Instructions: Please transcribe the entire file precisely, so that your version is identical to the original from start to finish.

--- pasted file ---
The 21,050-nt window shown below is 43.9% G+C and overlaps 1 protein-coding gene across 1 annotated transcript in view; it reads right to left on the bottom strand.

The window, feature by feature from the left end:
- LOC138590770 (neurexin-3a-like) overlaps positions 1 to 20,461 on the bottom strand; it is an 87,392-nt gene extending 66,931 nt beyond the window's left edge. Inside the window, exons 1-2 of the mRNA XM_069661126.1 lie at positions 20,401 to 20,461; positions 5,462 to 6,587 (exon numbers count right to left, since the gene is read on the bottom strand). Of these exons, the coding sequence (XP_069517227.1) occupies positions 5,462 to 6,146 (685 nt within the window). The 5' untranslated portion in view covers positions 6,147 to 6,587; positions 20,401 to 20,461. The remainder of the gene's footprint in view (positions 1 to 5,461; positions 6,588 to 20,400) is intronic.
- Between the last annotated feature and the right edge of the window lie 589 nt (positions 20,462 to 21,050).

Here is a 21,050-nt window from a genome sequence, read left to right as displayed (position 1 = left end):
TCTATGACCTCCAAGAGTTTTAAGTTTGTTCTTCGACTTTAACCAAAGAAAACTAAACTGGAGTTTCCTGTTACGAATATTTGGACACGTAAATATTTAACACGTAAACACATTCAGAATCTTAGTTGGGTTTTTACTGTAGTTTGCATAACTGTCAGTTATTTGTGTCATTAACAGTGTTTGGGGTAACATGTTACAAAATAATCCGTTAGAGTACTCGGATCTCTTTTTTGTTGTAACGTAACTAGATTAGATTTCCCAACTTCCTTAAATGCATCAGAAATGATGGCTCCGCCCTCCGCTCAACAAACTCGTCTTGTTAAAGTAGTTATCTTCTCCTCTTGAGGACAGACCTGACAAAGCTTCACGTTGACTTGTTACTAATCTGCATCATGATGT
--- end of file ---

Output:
The 21,050-nt window shown below is 43.9% G+C and overlaps 1 protein-coding gene across 1 annotated transcript in view; it reads right to left on the bottom strand.

The window, feature by feature from the left end:
- LOC138590770 (neurexin-3a-like) overlaps positions 1 to 20,461 on the bottom strand; it is an 87,392-nt gene extending 66,931 nt beyond the window's left edge. Inside the window, exons 1-2 of the mRNA XM_069661126.1 lie at positions 20,401 to 20,461; positions 5,462 to 6,587 (exon numbers count right to left, since the gene is read on the bottom strand). Of these exons, the coding sequence (XP_069517227.1) occupies positions 5,462 to 6,146 (685 nt within the window). The 5' untranslated portion in view covers positions 6,147 to 6,587; positions 20,401 to 20,461. The remainder of the gene's footprint in view (positions 1 to 5,461; positions 6,588 to 20,400) is intronic.
- Between the last annotated feature and the right edge of the window lie 589 nt (positions 20,462 to 21,050).

Here is a 21,050-nt window from a genome sequence, read left to right as displayed (position 1 = left end):
TCTATGACCTCCAAGAGTTTTAAGTTTGTTCTTCGACTTTAACCAAAGAAAACTAAACTGGAGTTTCCTGTTACGAATATTTGGACACGTAAATATTTAACACGTAAACACATTCAGAATCTTAGTTGGGTTTTTACTGTAGTTTGCATAACTGTCAGTTATTTGTGTCATTAACAGTGTTTGGGGTAACATGTTACAAAATAATCCGTTAGAGTACTCGGATCTCTTTTTTGTTGTAACGTAACTAGATTAGATTTCCCAACTTCCTTAAATGCATCAGAAATGATGGCTCCGCCCTCCGCTCAACAAACTCGTCTTGTTAAAGTAGTTATCTTCTCCTCTTGAGGACAGACCTGACAAAGCTTCACGTTGACTTGTTACTAATCTGCATCATGATGT